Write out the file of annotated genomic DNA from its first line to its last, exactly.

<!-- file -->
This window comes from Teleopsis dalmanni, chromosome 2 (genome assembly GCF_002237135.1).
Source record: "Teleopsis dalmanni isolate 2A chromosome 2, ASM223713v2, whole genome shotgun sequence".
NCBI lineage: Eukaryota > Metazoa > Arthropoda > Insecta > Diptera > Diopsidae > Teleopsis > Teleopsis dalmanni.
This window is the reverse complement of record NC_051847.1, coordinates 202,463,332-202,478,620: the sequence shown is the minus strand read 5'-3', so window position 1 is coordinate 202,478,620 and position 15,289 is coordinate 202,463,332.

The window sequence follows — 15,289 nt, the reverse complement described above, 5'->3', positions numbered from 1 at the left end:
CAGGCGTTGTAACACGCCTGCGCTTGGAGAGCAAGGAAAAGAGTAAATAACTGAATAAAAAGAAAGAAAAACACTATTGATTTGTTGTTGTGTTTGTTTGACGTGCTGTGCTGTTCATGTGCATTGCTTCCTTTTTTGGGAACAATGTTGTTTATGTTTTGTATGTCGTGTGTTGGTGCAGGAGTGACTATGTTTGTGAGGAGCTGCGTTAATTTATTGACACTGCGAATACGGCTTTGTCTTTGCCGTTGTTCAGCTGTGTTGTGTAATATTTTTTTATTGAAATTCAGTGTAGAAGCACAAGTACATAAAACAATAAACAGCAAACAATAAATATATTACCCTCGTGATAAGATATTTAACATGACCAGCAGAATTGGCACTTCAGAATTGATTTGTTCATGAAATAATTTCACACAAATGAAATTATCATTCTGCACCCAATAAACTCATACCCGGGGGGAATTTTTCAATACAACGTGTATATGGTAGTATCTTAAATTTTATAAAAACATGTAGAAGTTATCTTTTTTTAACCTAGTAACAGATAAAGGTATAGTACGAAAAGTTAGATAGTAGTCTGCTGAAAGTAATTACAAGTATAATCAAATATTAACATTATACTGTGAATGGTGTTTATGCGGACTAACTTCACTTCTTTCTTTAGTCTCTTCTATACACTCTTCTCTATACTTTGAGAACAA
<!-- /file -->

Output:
This window comes from Teleopsis dalmanni, chromosome 2 (genome assembly GCF_002237135.1).
Source record: "Teleopsis dalmanni isolate 2A chromosome 2, ASM223713v2, whole genome shotgun sequence".
NCBI lineage: Eukaryota > Metazoa > Arthropoda > Insecta > Diptera > Diopsidae > Teleopsis > Teleopsis dalmanni.
This window is the reverse complement of record NC_051847.1, coordinates 202,463,332-202,478,620: the sequence shown is the minus strand read 5'-3', so window position 1 is coordinate 202,478,620 and position 15,289 is coordinate 202,463,332.

The window sequence follows — 15,289 nt, the reverse complement described above, 5'->3', positions numbered from 1 at the left end:
CAGGCGTTGTAACACGCCTGCGCTTGGAGAGCAAGGAAAAGAGTAAATAACTGAATAAAAAGAAAGAAAAACACTATTGATTTGTTGTTGTGTTTGTTTGACGTGCTGTGCTGTTCATGTGCATTGCTTCCTTTTTTGGGAACAATGTTGTTTATGTTTTGTATGTCGTGTGTTGGTGCAGGAGTGACTATGTTTGTGAGGAGCTGCGTTAATTTATTGACACTGCGAATACGGCTTTGTCTTTGCCGTTGTTCAGCTGTGTTGTGTAATATTTTTTTATTGAAATTCAGTGTAGAAGCACAAGTACATAAAACAATAAACAGCAAACAATAAATATATTACCCTCGTGATAAGATATTTAACATGACCAGCAGAATTGGCACTTCAGAATTGATTTGTTCATGAAATAATTTCACACAAATGAAATTATCATTCTGCACCCAATAAACTCATACCCGGGGGGAATTTTTCAATACAACGTGTATATGGTAGTATCTTAAATTTTATAAAAACATGTAGAAGTTATCTTTTTTTAACCTAGTAACAGATAAAGGTATAGTACGAAAAGTTAGATAGTAGTCTGCTGAAAGTAATTACAAGTATAATCAAATATTAACATTATACTGTGAATGGTGTTTATGCGGACTAACTTCACTTCTTTCTTTAGTCTCTTCTATACACTCTTCTCTATACTTTGAGAACAA